Next year in Istanbul
Pride and Prejudice
The Christmas tree
Thanksgiving dinner
One for the table
The dogwood
Taking a bath
Coming over the bridge to Manhattan

I absolutely love Nora Ephron, and not just because she was a fellow list-maker. I love her. I use the present tense because I’m just getting to know her now, through her own work as well as via other people’s remarks on her. She was brilliant. She was hilarious. She was thoughtful among her close family and friends. She was smart. She seemed fearless in her role as a young journalist, and later as a moviemaker. I look up to Ephron as a true role model. And one particular quote of hers really speaks to me:

"As you age, live life to the fullest. Travel to exotic places, eat good food, walk in the park, read lots of books and under no circumstances eat egg-white omelets."


Wednesday, May 22, 2013

Wedding Planning

Planning a destination wedding isn’t easy. But being able to get married in a special place, surrounded by loved ones not just for a few hours but for a few days, will be worth it. And another perk? We just had to go out to Napa for a long weekend recently, to do some planning.

On the packed agenda?

Food and wine tastings at our wedding venue and welcome party spot.
A sit-down with our florist.
Wine tastings, just for fun.
Big lunches and dinners, just for fun.
Hair and makeup trials for me and my step-mom.
A walkthrough of our wedding venue, to remember its loveliness.
A glass of wine by the picturesque pool at our wedding venue, because why not?

Here are a few pics:

[Soon to be Son & Father In Law]

[Moi, Post Tasting & Trial]

A/Napa Bride 

P.S. For dinner we went to Cindy Pawlin’s, Mustards and Redd Wood - to name a few. 

Tuesday, May 21, 2013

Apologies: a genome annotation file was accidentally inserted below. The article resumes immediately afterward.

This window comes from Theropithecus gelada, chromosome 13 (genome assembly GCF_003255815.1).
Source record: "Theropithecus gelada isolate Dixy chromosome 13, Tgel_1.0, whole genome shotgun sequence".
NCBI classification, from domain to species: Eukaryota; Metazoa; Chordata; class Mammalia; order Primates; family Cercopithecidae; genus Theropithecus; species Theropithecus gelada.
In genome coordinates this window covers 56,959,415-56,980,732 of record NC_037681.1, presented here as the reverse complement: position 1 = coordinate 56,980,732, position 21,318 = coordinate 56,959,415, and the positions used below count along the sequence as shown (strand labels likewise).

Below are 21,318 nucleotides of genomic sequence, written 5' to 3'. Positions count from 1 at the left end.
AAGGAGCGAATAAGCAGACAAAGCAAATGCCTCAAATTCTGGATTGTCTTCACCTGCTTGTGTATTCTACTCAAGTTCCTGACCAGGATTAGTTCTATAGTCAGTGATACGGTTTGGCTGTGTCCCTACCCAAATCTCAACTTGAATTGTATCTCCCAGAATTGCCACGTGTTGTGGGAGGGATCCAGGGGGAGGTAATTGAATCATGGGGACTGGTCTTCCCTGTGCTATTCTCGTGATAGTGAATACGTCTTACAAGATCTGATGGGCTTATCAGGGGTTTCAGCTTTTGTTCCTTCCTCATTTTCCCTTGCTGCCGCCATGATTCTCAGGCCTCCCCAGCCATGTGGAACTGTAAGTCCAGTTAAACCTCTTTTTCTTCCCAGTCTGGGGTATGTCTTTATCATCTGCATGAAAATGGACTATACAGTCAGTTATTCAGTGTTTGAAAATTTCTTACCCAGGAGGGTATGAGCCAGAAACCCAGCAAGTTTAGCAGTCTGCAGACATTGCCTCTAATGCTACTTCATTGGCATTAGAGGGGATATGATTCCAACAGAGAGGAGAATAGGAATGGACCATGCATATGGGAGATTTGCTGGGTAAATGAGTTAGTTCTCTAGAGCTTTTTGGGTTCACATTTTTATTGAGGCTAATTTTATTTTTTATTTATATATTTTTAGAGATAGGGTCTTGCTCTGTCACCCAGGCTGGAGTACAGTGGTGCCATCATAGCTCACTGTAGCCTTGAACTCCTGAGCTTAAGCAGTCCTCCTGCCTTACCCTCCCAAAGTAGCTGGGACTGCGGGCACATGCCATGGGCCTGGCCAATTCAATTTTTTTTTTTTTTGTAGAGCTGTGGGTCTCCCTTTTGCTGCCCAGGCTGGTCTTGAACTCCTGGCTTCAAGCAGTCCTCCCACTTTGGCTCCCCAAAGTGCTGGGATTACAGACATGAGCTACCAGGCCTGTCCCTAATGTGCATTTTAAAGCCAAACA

It’s been a while since I’ve posted and I have lots to report on. But first I’ll focus on my recent reading. Lately I’ve been picking up title after title, consuming as much literature as possible, some fiction but mostly of the memoir genre. I plan to write a book, so I consider it not just a beach/bedtime hobby but very important research J Just as writer Harold Brodkey said, “You really can’t write unless you read. You have to know what the game is all about.”

So, I re-read Elizabeth Gilbert’s Eat Pray Love.
I originally read Eat Pray Love when I was going through a rough patch in my early 20’s, living in a different city and feeling kind of lost. My friend Tory introduced me to this unknown memoir, which of course became a #1 New York Times Bestseller and (in my humble opinion) a disastrous major motion picture. But the book had – still has – its merits. I dog-eared many pages reading it the second time around. Like Gilbert, I’ve embraced yoga for its principles, not just for its poses. And Gilbert quite smartly broached the topic of yoga in a non-preachy manner in Eat Pray Love, while at the same time using the yogic japa mala number of 108 for her book’s structure. Eat Pray Love really resonated with me as a reader and as a student of both yoga and writing.

And I finally read Nora Ephron’s I Feel Bad About My Neck.
It was SO enjoyable. Literally laugh out loud funny. Ephron was hilarious and unapologetically “her.” I practically inhaled this first compilation of essays.

Then I immediately read Ephron’s next collection of essays: I Remember Nothing.
This was hugely disappointing. Not nearly as funny or enjoyable as book one.

Desperate for a plane read, I purchased this memoir at an SFO bookshop. I have a love/hate relationship with Lots of Candles. Only a few pages in, I regretted picking it up in the first place. I couldn’t relate to this woman with her country house and her NYC townhouse and her perfect nuclear family. Yet I felt compelled to keep reading. Quindlen is an amazing writer no doubt. Her memoir tells an optimistic tale of womanhood and aging, and her success story is certainly aspirational. Perhaps I wasn’t so into it because I’m still in the quarter life crisis zone, and not in the middle age demo this book is really speaking to. But as a student of literature (and of life) I don’t regret reading Lots of Candles, and I hope to revisit it in many, many years and have a whole different take. 


P.S. I also recently read The Newlyweds, a novel by Nell Freudenberger. This was not research. This was for pleasure. And it was enjoyable, but not can’t-put-it-down amazing.

P.P.S. Here’s a must-read list from Daily Candy. I think I’ll pick up The Receptionist.